Gun Control and the Rhetorical Criminal

It seems that with every tragic shooting, the political talking heads (whether professional or novice) bring forth the perennial gun control issue. This post is not meant to take a stance on gun control (or lack thereof). Rather, the purpose of this is to examine a common phrase often used when the gun control debate is raised.

“Criminals will still get guns if guns are illegal.” Or something to the sort. Okay. Yes, criminals, by definition, break the law. So if guns are outlawed and one were to possess a gun, one would be a criminal in some sense.

But what criminals, exactly, are we speaking of? How are they related to these mass shootings? I worked with criminals extensively four to five times a week. Whenever a mass shooting like Columbine, Virginia Tech, the Aurora movie theater, the Connecticut elementary school occurs, those “pesky criminals” mourn and are horrified inasmuch as Mr. Jones next door. But wait, aren’t these the guys with the guns?

See, to a large portion of the men I worked with, mass shootings are gruesome acts which are inexplicable. They show remorse. The typical mass shooter is not the drug dealer or the gang member (although these criminals due share their portion of violence). It is the lone high school kid, the troubled PhD student, the aloof twentysomething. It can be anyone. So who, exactly, are we speaking of when we say that criminals will always possess guns? Because these horrific events seem not to be caused by the drug dealer, but by Mr. Jones’ son. But Mr. Jones’ son has no criminal record. So, who should and should not have guns? I’m confused.

When a controversial issue like gun control arises in conjunction with a tragedy, people tend to exhibit an attitude of “otherness.” Mr. 2nd Amendment says he needs guns to protect against these criminals. Mr. 2nd Amendment asserts guns should instead be removed from the hands of criminals. But what is the line between good, law- abiding citizen and the criminal? And what criminals do we need to protect ourselves against? The “criminal” in the political dialog of the 2nd Amendment is very abstract from the reality I interacted with every day. They are the “others” of the human society – the pawns by which one can advance fallacious reasoning by weak-minded aspiring political commentators. It is easy to pick on the criminal because the criminal embodies some “otherness” than the people who make one feel comfortable.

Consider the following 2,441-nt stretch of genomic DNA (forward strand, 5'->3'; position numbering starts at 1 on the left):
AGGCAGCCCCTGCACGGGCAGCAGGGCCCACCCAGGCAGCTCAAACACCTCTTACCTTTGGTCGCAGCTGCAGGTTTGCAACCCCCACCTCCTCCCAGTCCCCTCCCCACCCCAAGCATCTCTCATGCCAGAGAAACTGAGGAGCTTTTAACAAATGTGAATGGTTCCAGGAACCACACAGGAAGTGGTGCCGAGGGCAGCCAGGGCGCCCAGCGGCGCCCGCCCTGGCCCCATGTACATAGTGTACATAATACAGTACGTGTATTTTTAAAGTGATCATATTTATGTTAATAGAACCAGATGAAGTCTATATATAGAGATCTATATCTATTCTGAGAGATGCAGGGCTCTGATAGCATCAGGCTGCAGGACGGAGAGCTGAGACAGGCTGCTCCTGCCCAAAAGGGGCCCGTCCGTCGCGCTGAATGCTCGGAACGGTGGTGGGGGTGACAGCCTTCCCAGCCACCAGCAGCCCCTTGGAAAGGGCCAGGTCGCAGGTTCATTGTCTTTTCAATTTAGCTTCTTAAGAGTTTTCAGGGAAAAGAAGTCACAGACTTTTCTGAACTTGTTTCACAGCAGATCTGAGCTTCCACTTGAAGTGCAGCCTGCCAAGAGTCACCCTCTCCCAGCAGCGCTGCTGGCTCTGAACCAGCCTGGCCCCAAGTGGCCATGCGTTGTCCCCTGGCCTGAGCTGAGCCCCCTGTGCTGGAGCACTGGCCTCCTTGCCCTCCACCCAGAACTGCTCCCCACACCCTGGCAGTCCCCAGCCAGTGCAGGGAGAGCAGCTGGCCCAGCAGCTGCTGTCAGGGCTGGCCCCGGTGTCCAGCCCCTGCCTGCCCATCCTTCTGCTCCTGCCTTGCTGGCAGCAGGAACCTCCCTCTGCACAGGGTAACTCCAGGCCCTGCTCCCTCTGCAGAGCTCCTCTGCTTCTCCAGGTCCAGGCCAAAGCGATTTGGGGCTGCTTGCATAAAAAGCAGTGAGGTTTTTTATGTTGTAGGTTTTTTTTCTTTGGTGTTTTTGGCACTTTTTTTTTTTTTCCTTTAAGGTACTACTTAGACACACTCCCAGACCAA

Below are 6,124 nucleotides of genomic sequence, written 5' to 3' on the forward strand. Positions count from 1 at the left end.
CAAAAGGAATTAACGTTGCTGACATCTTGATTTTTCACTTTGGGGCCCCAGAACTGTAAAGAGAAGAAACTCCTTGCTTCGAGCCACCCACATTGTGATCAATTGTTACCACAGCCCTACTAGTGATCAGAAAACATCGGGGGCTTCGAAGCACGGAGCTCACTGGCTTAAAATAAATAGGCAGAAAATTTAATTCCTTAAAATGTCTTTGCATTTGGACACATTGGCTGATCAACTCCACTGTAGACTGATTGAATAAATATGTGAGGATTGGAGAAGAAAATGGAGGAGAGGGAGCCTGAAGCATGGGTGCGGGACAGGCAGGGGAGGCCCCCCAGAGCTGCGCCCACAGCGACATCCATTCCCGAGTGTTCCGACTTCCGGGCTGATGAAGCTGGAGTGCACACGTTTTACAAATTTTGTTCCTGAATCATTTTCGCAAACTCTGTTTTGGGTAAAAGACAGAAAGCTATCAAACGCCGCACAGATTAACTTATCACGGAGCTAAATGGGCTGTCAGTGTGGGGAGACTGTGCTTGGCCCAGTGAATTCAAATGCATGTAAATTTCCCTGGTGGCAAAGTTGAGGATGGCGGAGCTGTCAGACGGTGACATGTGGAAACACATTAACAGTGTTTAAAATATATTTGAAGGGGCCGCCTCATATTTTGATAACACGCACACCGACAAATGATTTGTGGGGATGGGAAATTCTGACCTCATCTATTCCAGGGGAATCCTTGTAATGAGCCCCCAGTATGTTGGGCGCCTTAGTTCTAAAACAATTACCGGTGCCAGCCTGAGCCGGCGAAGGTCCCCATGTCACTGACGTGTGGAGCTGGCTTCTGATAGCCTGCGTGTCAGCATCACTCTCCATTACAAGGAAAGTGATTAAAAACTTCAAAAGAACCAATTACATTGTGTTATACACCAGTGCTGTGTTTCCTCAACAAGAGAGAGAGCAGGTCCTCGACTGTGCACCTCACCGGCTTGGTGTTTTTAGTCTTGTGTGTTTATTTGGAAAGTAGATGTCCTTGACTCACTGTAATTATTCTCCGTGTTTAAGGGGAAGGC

Wake up. Argue all you want for or against guns. Yet, watch the abstraction of humanity from human beings. These rhetorical criminals are people. And in my experience, they are one’s who mourn with the rest of us. They may indeed be different in some capacity and yes, they have made (and continue, some of them, to make) decisions which are detrimental to themselves and society, but they are indeed part of society. In political discourse, whoever holds the opposing opinion is seen as the enemy. It is of no wonder why little progress is made in discussion. Yet, even worse, the two opposing sides use real people as rhetorical points. This furthers the attitude of “otherness” and perpetuates animosity toward those who we likely have never met.  Take your stand and argue rationally. Further the discuss, but end the use of people as your talking points.

2 thoughts on “Gun Control and the Rhetorical Criminal

    1. michaeldstark says:

      Thank you for your reply. I do not wish to wander off into the gun control debate as it is a side issue to my overall post, but wanted to briefly respond. Thank you for your link and thoughtful comment. While statistics may not lie, there are many surveys available. Here are a few that may interest you (but may not, however, directly oppose your provided stats).


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